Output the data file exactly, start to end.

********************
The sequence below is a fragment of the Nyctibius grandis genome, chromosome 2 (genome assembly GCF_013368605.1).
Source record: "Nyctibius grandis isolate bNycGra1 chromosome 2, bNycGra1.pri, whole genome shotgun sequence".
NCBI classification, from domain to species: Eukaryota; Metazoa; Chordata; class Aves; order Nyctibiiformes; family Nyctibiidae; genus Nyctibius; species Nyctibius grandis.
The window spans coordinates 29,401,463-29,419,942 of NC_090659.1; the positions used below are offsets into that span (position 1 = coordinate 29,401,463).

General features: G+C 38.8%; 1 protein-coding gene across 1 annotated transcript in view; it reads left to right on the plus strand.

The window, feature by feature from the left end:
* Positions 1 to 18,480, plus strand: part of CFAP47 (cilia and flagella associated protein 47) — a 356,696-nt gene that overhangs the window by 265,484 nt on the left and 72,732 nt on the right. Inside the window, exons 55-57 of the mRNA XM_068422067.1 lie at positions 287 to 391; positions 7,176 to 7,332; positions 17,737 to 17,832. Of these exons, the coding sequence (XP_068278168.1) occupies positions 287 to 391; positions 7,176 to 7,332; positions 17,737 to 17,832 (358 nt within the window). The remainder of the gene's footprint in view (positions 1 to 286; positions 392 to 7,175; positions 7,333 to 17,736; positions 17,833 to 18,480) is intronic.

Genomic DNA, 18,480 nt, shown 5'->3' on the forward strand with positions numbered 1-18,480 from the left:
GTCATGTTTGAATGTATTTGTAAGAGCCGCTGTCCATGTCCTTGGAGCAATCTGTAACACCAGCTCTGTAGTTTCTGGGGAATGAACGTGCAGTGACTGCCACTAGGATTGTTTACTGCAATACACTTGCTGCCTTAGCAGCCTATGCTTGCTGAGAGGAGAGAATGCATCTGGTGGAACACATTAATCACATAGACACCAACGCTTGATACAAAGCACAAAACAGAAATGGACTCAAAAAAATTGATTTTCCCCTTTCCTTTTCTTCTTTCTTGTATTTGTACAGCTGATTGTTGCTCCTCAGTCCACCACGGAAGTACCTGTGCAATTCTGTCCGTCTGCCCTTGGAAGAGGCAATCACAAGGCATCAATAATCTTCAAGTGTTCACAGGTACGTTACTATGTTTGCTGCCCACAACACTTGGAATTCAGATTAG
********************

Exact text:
The sequence below is a fragment of the Nyctibius grandis genome, chromosome 2 (genome assembly GCF_013368605.1).
Source record: "Nyctibius grandis isolate bNycGra1 chromosome 2, bNycGra1.pri, whole genome shotgun sequence".
NCBI classification, from domain to species: Eukaryota; Metazoa; Chordata; class Aves; order Nyctibiiformes; family Nyctibiidae; genus Nyctibius; species Nyctibius grandis.
The window spans coordinates 29,401,463-29,419,942 of NC_090659.1; the positions used below are offsets into that span (position 1 = coordinate 29,401,463).

General features: G+C 38.8%; 1 protein-coding gene across 1 annotated transcript in view; it reads left to right on the plus strand.

The window, feature by feature from the left end:
* Positions 1 to 18,480, plus strand: part of CFAP47 (cilia and flagella associated protein 47) — a 356,696-nt gene that overhangs the window by 265,484 nt on the left and 72,732 nt on the right. Inside the window, exons 55-57 of the mRNA XM_068422067.1 lie at positions 287 to 391; positions 7,176 to 7,332; positions 17,737 to 17,832. Of these exons, the coding sequence (XP_068278168.1) occupies positions 287 to 391; positions 7,176 to 7,332; positions 17,737 to 17,832 (358 nt within the window). The remainder of the gene's footprint in view (positions 1 to 286; positions 392 to 7,175; positions 7,333 to 17,736; positions 17,833 to 18,480) is intronic.

Genomic DNA, 18,480 nt, shown 5'->3' on the forward strand with positions numbered 1-18,480 from the left:
GTCATGTTTGAATGTATTTGTAAGAGCCGCTGTCCATGTCCTTGGAGCAATCTGTAACACCAGCTCTGTAGTTTCTGGGGAATGAACGTGCAGTGACTGCCACTAGGATTGTTTACTGCAATACACTTGCTGCCTTAGCAGCCTATGCTTGCTGAGAGGAGAGAATGCATCTGGTGGAACACATTAATCACATAGACACCAACGCTTGATACAAAGCACAAAACAGAAATGGACTCAAAAAAATTGATTTTCCCCTTTCCTTTTCTTCTTTCTTGTATTTGTACAGCTGATTGTTGCTCCTCAGTCCACCACGGAAGTACCTGTGCAATTCTGTCCGTCTGCCCTTGGAAGAGGCAATCACAAGGCATCAATAATCTTCAAGTGTTCACAGGTACGTTACTATGTTTGCTGCCCACAACACTTGGAATTCAGATTAG